Dog sitting issue is a demo of good policy evolution

Editorial

Tuesday, December 8 2015

The dog sitting issue is not just about dog sitting. It is also another test for our local government’s models to bring in new forms of home-based businesses.

The Trustees have made the right choice in putting this to a temporary-use-permit method.  Doing so allows the public to be involved as the bylaw amendments are crafted. It also allows the neighbours of every potential dog sitting operation to be involved prior to that operation being given a permit.

The permit is only good for three years. Typically only getting one renewal for another three years.

After those six years, one would hope the neighbours and the business owner have worked out any glaring issues and a a more permanent approval of the home-based business can be put in place by the LTC.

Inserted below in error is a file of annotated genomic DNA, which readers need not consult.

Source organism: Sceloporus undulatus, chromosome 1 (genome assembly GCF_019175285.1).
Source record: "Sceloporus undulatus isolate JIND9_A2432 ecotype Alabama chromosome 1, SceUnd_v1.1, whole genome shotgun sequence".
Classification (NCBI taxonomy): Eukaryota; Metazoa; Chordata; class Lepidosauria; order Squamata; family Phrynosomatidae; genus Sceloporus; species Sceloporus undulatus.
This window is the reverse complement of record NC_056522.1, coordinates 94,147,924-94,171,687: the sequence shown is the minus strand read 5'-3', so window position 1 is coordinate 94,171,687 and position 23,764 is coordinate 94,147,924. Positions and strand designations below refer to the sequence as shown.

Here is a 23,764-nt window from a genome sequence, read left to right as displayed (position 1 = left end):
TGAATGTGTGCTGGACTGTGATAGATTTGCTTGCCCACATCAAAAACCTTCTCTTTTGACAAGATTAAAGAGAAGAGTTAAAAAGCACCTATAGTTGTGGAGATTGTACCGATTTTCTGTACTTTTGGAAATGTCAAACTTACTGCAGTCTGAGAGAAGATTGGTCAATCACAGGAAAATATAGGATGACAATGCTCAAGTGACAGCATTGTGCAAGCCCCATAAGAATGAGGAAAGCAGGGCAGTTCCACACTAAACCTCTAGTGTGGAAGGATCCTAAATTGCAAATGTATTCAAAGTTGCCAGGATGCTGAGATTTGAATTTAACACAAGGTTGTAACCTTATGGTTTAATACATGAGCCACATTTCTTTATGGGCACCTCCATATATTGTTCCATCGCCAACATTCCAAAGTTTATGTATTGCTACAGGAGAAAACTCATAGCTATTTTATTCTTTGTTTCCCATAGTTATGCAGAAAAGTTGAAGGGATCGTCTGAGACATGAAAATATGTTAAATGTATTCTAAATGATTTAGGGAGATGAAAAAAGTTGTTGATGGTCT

If those issues have not been worked out, the LTC has the power to not renew the permit.

Compared to some past issues involving temporary use permits (bulk water delivery; short-term rentals), the dog sitting issue is a solid demonstration of the LTC’s ability to allow someone to try running a type of business which was previously not allowed. And to do so with feedback from the neighbours before and after the business opens up.

There will be those who say this is getting a bit costly for taxpayers, and we are using up our valuable planner time on an issue which impacts only dog owners on the island.

But it is a service which is needed on the island - one which those owning over five acres of land - as currently required by the regulations for a kennel - are not providing.

It is also an issue which can be used to demonstrate to the LTC members and taxpayers how well (or not) the TUP process can work on everyone’s behalf.